Cassava, formally known as Manihot esculenta, is a starchy root vegetable widely farmed and consumed in Nigeria. It is an essential staple crop used in many traditional recipes and a source of income for many small-scale farmers.

What Is Cassava Farming?

Cassava farming is the cultivation of cassava plants for food, feed, and industrial uses. Cassava farming has become a major agricultural enterprise in Nigeria due to the numerous benefits and business opportunities it offers. The crop is used for various purposes, such as food, animal feed, alcohol production, starch production, and biofuel production. Cassava farming is an important source of livelihood for millions of farmers in Nigeria, and it has the potential to contribute significantly to the country’s economic growth and development.

How To Start a Cassava Farming Business in Nigeria

In this section, we’ll take a look at the basics of starting a cassava farming business in Nigeria.

#1. Conduct Research and Feasibility Studies

Before beginning cassava farming, it is critical to research and analyse the crop to understand its demands, market value, and possible profit margins. Determine the optimal planting season and varieties suitable for your soil type.

#2. Acquire Farmland

After conducting your research, secure farmland suited for cassava farming with well-drained soil that is not waterlogged.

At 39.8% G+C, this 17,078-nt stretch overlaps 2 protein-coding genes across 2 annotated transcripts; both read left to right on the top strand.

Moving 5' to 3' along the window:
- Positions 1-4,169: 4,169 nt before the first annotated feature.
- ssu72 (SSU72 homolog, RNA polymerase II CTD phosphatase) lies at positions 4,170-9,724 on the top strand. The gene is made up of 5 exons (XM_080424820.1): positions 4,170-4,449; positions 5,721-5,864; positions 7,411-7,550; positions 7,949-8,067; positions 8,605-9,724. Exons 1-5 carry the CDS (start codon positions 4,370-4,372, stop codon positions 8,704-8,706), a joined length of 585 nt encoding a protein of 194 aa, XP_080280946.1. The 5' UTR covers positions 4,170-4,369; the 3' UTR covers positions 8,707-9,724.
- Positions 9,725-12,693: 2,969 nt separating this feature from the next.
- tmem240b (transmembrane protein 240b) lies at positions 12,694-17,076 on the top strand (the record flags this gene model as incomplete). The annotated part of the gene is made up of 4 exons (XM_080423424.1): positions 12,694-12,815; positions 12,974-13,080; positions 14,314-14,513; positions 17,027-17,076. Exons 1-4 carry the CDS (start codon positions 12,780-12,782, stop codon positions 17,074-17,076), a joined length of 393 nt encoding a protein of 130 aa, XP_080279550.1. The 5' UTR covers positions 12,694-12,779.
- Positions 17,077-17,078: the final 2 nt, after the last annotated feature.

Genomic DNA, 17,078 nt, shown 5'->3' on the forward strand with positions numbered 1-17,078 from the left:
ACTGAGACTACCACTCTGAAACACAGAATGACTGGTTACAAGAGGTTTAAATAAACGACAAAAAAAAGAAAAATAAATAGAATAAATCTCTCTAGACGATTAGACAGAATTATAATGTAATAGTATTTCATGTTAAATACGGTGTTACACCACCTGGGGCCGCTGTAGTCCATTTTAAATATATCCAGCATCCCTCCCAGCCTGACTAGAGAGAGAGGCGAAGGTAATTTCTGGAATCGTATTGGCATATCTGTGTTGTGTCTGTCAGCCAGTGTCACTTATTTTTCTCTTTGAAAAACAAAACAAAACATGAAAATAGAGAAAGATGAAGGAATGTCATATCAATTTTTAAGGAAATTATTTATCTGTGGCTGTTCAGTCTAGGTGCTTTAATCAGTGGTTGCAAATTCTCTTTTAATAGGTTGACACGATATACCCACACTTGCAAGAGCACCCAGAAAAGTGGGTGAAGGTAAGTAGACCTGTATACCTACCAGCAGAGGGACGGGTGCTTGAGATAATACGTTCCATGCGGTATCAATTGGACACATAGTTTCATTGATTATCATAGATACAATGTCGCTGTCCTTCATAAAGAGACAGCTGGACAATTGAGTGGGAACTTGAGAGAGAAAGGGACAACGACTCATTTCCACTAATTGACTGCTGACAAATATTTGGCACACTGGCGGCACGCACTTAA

#3. Prepare the Land 

Clear the area and create ridges or mounds for planting using either equipment or hand effort.

#4. Get Quality Cassava Stems

Purchase high-quality cassava stems from reputable sources, and avoid stems that have been contaminated by pests or illnesses.

#5. Planting

Cut the stems into pieces and plant them in the ridges, making sure they are not too deep in the soil. Plant during the rainy season and keep the soil moist.

#6. Maintain the Farm

Weed the farm regularly, apply fertiliser as needed, and make sure it is well-drained and watered when necessary

#7. Harvesting

Cassava should be harvested between 8 and 12 months after planting, and only mature cassava should be harvested because immature cassava may not have attained its potential production.

#8. Marketing

Sell your cassava goods to a variety of buyers, including local marketplaces, processing plants, and exporters.

#9. Continuously Improve 

Look for ways to increase farm productivity and profitability by attending seminars and workshops on contemporary farming practices and technologies.

Cassava Farming Methods in Nigeria 

Cassava farming in Nigeria is divided into two types: subsistence farming and commercial farming

#1. Subsistence Cassava Farming

It is practised by small-scale farmers who cultivate cassava primarily for household consumption or sale at local markets.